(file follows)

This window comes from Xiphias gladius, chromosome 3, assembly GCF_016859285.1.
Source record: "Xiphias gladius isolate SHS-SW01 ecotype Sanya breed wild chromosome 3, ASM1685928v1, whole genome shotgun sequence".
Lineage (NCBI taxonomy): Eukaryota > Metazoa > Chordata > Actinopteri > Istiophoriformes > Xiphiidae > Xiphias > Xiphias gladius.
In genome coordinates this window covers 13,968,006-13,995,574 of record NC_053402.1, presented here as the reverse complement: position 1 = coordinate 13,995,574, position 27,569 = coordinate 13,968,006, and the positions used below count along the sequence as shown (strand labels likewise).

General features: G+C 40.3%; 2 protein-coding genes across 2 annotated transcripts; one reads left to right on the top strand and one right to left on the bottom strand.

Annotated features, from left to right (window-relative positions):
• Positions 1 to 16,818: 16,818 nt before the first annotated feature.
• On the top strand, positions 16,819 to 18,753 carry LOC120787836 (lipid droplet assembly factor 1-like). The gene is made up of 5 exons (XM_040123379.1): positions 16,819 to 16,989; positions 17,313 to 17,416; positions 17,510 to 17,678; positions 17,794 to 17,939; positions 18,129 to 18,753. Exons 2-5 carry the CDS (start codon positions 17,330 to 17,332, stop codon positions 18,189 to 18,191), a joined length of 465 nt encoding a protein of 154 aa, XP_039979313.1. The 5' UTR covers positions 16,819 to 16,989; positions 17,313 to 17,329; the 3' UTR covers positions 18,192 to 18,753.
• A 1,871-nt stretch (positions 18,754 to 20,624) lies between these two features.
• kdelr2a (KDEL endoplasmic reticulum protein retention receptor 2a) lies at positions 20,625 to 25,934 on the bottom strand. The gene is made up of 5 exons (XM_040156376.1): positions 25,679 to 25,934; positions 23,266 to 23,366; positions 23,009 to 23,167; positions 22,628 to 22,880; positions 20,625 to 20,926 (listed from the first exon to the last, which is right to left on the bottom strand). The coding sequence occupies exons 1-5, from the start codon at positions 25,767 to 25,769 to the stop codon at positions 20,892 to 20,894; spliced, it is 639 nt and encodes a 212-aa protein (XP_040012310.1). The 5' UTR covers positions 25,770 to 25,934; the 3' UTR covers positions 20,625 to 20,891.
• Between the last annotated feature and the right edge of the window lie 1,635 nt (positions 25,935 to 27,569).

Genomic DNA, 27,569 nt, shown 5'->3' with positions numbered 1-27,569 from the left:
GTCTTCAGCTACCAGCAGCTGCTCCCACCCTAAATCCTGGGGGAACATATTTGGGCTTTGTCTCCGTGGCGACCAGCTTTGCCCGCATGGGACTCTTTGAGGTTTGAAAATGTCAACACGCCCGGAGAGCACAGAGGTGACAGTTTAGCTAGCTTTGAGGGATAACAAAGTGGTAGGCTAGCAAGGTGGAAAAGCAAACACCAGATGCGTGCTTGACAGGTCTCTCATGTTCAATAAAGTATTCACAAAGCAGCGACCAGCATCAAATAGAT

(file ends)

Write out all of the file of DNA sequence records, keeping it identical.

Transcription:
This window comes from Xiphias gladius, chromosome 3, assembly GCF_016859285.1.
Source record: "Xiphias gladius isolate SHS-SW01 ecotype Sanya breed wild chromosome 3, ASM1685928v1, whole genome shotgun sequence".
Lineage (NCBI taxonomy): Eukaryota > Metazoa > Chordata > Actinopteri > Istiophoriformes > Xiphiidae > Xiphias > Xiphias gladius.
In genome coordinates this window covers 13,968,006-13,995,574 of record NC_053402.1, presented here as the reverse complement: position 1 = coordinate 13,995,574, position 27,569 = coordinate 13,968,006, and the positions used below count along the sequence as shown (strand labels likewise).

General features: G+C 40.3%; 2 protein-coding genes across 2 annotated transcripts; one reads left to right on the top strand and one right to left on the bottom strand.

Annotated features, from left to right (window-relative positions):
• Positions 1 to 16,818: 16,818 nt before the first annotated feature.
• On the top strand, positions 16,819 to 18,753 carry LOC120787836 (lipid droplet assembly factor 1-like). The gene is made up of 5 exons (XM_040123379.1): positions 16,819 to 16,989; positions 17,313 to 17,416; positions 17,510 to 17,678; positions 17,794 to 17,939; positions 18,129 to 18,753. Exons 2-5 carry the CDS (start codon positions 17,330 to 17,332, stop codon positions 18,189 to 18,191), a joined length of 465 nt encoding a protein of 154 aa, XP_039979313.1. The 5' UTR covers positions 16,819 to 16,989; positions 17,313 to 17,329; the 3' UTR covers positions 18,192 to 18,753.
• A 1,871-nt stretch (positions 18,754 to 20,624) lies between these two features.
• kdelr2a (KDEL endoplasmic reticulum protein retention receptor 2a) lies at positions 20,625 to 25,934 on the bottom strand. The gene is made up of 5 exons (XM_040156376.1): positions 25,679 to 25,934; positions 23,266 to 23,366; positions 23,009 to 23,167; positions 22,628 to 22,880; positions 20,625 to 20,926 (listed from the first exon to the last, which is right to left on the bottom strand). The coding sequence occupies exons 1-5, from the start codon at positions 25,767 to 25,769 to the stop codon at positions 20,892 to 20,894; spliced, it is 639 nt and encodes a 212-aa protein (XP_040012310.1). The 5' UTR covers positions 25,770 to 25,934; the 3' UTR covers positions 20,625 to 20,891.
• Between the last annotated feature and the right edge of the window lie 1,635 nt (positions 25,935 to 27,569).

Genomic DNA, 27,569 nt, shown 5'->3' with positions numbered 1-27,569 from the left:
GTCTTCAGCTACCAGCAGCTGCTCCCACCCTAAATCCTGGGGGAACATATTTGGGCTTTGTCTCCGTGGCGACCAGCTTTGCCCGCATGGGACTCTTTGAGGTTTGAAAATGTCAACACGCCCGGAGAGCACAGAGGTGACAGTTTAGCTAGCTTTGAGGGATAACAAAGTGGTAGGCTAGCAAGGTGGAAAAGCAAACACCAGATGCGTGCTTGACAGGTCTCTCATGTTCAATAAAGTATTCACAAAGCAGCGACCAGCATCAAATAGAT